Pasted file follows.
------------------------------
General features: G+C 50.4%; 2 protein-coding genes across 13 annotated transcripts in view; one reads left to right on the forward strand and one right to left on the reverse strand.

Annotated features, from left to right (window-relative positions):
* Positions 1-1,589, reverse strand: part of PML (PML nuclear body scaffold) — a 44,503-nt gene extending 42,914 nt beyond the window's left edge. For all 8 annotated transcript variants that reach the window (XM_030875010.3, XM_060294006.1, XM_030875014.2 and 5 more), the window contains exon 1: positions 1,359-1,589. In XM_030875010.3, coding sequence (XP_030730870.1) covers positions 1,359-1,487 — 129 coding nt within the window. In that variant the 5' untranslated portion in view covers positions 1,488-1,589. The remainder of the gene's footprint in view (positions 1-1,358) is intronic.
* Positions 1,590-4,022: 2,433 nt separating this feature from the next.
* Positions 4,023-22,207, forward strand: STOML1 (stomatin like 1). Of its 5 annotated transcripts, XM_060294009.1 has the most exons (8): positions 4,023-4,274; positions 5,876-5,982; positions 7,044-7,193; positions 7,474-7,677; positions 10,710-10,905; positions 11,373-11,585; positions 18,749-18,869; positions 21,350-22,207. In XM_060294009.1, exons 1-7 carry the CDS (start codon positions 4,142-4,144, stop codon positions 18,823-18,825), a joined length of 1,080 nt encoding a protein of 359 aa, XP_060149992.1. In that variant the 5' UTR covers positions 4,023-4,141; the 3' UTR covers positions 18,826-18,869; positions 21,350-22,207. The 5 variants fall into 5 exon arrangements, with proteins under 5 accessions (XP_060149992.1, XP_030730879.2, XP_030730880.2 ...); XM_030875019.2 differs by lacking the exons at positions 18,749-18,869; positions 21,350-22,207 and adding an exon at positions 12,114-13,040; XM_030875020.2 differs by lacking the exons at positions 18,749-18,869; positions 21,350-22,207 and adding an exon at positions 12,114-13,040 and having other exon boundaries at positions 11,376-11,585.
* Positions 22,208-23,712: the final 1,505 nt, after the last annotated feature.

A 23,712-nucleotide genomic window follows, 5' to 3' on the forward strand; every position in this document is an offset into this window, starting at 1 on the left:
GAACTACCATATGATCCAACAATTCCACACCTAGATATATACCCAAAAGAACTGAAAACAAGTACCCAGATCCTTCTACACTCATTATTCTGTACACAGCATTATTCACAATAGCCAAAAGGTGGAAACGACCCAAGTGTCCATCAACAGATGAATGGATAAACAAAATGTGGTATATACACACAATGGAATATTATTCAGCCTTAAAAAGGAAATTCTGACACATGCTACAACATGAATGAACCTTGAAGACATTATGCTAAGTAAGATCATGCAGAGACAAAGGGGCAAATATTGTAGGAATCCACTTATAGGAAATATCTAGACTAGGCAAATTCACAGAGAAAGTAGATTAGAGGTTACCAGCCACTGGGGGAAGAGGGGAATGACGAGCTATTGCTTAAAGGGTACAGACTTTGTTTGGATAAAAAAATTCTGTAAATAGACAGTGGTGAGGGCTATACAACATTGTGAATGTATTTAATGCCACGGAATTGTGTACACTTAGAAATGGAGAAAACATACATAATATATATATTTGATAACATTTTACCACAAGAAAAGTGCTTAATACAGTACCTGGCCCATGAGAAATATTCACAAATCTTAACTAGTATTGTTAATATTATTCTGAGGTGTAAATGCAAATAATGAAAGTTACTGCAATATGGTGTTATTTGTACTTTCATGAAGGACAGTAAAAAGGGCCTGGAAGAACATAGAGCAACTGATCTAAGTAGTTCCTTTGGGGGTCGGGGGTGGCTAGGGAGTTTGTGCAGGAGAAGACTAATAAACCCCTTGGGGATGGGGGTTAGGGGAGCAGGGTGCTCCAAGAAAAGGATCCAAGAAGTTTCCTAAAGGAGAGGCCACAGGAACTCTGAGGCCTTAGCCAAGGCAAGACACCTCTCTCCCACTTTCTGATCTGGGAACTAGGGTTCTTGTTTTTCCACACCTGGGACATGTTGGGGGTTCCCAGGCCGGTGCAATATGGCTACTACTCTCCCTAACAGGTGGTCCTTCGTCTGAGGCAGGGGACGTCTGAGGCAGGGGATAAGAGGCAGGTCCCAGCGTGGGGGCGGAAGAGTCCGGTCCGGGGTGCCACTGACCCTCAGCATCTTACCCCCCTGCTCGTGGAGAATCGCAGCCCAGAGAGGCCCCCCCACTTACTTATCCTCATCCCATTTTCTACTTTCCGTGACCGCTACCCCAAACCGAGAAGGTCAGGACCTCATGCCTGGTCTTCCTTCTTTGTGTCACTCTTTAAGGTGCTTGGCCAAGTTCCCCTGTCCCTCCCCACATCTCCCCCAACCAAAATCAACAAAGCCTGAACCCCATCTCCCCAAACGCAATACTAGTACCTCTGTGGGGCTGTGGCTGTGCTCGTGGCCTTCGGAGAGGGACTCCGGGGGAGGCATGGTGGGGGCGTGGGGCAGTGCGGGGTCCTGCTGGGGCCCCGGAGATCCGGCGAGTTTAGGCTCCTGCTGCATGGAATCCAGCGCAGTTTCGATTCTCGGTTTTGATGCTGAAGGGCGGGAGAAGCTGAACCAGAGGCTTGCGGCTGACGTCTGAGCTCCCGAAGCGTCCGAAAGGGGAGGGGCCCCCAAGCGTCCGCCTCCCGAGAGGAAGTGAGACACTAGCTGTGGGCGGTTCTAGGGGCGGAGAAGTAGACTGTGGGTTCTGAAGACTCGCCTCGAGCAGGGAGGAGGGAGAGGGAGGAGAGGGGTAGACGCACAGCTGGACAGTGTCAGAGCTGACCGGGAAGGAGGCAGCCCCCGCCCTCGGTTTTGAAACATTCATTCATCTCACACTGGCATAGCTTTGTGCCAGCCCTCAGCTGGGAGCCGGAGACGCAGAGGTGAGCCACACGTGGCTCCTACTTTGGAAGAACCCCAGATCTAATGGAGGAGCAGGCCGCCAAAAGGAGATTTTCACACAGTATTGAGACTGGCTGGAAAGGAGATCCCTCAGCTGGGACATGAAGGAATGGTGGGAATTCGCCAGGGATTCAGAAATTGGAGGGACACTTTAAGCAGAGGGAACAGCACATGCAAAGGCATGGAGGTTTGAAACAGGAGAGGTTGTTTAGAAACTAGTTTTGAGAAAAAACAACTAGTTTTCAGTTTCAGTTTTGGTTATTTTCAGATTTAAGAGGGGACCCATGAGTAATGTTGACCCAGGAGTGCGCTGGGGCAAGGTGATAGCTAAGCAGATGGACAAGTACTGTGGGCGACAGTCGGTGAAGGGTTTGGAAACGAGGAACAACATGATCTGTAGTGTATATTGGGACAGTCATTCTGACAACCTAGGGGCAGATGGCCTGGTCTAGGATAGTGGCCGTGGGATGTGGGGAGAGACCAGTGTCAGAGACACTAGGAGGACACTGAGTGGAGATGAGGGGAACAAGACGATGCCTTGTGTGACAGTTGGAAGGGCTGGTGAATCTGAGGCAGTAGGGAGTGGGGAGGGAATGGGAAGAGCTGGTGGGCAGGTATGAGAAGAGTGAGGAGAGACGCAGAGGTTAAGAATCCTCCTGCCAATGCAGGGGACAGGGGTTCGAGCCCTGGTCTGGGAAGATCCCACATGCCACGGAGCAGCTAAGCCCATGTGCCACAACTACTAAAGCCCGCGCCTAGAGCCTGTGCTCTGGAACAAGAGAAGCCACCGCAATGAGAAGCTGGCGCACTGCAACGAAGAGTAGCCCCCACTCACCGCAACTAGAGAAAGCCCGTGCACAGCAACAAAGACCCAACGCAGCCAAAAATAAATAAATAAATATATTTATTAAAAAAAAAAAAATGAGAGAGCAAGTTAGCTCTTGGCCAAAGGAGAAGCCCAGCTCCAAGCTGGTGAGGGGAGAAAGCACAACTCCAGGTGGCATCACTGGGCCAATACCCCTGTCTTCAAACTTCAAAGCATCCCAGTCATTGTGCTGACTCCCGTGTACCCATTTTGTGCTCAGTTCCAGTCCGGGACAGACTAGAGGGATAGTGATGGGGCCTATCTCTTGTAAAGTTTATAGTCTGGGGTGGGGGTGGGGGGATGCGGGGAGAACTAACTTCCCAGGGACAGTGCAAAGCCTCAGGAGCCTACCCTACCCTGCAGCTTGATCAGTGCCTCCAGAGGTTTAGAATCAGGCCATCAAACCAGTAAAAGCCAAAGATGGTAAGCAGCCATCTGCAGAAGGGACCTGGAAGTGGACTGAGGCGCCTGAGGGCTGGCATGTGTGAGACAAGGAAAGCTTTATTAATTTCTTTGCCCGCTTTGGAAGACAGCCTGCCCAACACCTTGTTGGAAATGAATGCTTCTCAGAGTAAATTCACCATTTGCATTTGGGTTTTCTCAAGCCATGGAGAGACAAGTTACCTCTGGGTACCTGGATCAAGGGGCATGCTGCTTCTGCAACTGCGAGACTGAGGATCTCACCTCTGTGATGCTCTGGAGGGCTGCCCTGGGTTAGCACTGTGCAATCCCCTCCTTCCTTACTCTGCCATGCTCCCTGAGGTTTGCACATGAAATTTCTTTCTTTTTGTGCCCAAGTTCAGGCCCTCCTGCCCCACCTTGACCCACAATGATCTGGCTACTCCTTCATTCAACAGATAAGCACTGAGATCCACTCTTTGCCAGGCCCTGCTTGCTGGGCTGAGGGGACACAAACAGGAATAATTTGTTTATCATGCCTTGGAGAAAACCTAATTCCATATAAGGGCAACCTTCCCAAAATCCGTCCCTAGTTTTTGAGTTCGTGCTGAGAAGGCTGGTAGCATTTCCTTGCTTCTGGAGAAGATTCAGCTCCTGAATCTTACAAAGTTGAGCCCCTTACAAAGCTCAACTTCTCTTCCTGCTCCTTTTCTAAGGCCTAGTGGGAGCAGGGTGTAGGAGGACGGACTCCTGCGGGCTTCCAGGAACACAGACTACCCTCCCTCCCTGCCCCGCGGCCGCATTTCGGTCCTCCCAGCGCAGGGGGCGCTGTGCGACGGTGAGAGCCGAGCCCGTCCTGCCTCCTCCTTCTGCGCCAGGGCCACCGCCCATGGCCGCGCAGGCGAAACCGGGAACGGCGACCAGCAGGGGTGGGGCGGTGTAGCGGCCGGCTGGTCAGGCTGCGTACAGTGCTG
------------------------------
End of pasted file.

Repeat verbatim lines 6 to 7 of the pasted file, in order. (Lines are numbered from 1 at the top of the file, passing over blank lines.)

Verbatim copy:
* Positions 22,208-23,712: the final 1,505 nt, after the last annotated feature.

A 23,712-nucleotide genomic window follows, 5' to 3' on the forward strand; every position in this document is an offset into this window, starting at 1 on the left: